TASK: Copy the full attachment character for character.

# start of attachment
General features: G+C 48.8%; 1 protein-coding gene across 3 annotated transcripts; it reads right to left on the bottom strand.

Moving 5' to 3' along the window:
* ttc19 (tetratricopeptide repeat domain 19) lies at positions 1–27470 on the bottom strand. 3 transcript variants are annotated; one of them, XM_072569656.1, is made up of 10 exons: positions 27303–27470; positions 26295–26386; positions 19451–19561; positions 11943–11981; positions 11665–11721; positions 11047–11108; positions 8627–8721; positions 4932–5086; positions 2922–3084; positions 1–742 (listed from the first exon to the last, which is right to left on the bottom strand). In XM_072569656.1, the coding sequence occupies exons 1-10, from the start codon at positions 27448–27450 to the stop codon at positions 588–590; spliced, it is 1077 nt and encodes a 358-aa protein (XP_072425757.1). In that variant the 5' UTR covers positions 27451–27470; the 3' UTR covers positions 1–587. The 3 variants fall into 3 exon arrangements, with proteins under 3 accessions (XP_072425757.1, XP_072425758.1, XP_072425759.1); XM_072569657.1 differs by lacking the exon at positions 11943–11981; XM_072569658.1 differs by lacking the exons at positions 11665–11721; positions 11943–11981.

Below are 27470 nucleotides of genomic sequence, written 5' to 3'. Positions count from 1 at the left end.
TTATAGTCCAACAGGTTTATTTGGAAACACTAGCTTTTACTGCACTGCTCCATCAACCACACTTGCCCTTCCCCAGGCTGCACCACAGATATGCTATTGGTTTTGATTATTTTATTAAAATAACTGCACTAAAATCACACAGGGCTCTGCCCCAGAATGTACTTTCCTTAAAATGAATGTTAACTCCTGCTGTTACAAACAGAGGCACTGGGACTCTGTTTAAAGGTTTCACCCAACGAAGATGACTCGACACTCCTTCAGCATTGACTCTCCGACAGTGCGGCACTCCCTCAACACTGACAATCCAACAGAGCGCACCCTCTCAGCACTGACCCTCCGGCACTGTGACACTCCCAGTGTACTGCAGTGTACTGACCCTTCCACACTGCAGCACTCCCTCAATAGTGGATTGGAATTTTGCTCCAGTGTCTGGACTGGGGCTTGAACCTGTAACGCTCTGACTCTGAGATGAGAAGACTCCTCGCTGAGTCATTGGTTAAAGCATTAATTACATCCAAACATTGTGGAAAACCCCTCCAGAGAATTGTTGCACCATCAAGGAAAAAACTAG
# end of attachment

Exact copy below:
General features: G+C 48.8%; 1 protein-coding gene across 3 annotated transcripts; it reads right to left on the bottom strand.

Moving 5' to 3' along the window:
* ttc19 (tetratricopeptide repeat domain 19) lies at positions 1–27470 on the bottom strand. 3 transcript variants are annotated; one of them, XM_072569656.1, is made up of 10 exons: positions 27303–27470; positions 26295–26386; positions 19451–19561; positions 11943–11981; positions 11665–11721; positions 11047–11108; positions 8627–8721; positions 4932–5086; positions 2922–3084; positions 1–742 (listed from the first exon to the last, which is right to left on the bottom strand). In XM_072569656.1, the coding sequence occupies exons 1-10, from the start codon at positions 27448–27450 to the stop codon at positions 588–590; spliced, it is 1077 nt and encodes a 358-aa protein (XP_072425757.1). In that variant the 5' UTR covers positions 27451–27470; the 3' UTR covers positions 1–587. The 3 variants fall into 3 exon arrangements, with proteins under 3 accessions (XP_072425757.1, XP_072425758.1, XP_072425759.1); XM_072569657.1 differs by lacking the exon at positions 11943–11981; XM_072569658.1 differs by lacking the exons at positions 11665–11721; positions 11943–11981.

Below are 27470 nucleotides of genomic sequence, written 5' to 3'. Positions count from 1 at the left end.
TTATAGTCCAACAGGTTTATTTGGAAACACTAGCTTTTACTGCACTGCTCCATCAACCACACTTGCCCTTCCCCAGGCTGCACCACAGATATGCTATTGGTTTTGATTATTTTATTAAAATAACTGCACTAAAATCACACAGGGCTCTGCCCCAGAATGTACTTTCCTTAAAATGAATGTTAACTCCTGCTGTTACAAACAGAGGCACTGGGACTCTGTTTAAAGGTTTCACCCAACGAAGATGACTCGACACTCCTTCAGCATTGACTCTCCGACAGTGCGGCACTCCCTCAACACTGACAATCCAACAGAGCGCACCCTCTCAGCACTGACCCTCCGGCACTGTGACACTCCCAGTGTACTGCAGTGTACTGACCCTTCCACACTGCAGCACTCCCTCAATAGTGGATTGGAATTTTGCTCCAGTGTCTGGACTGGGGCTTGAACCTGTAACGCTCTGACTCTGAGATGAGAAGACTCCTCGCTGAGTCATTGGTTAAAGCATTAATTACATCCAAACATTGTGGAAAACCCCTCCAGAGAATTGTTGCACCATCAAGGAAAAAACTAG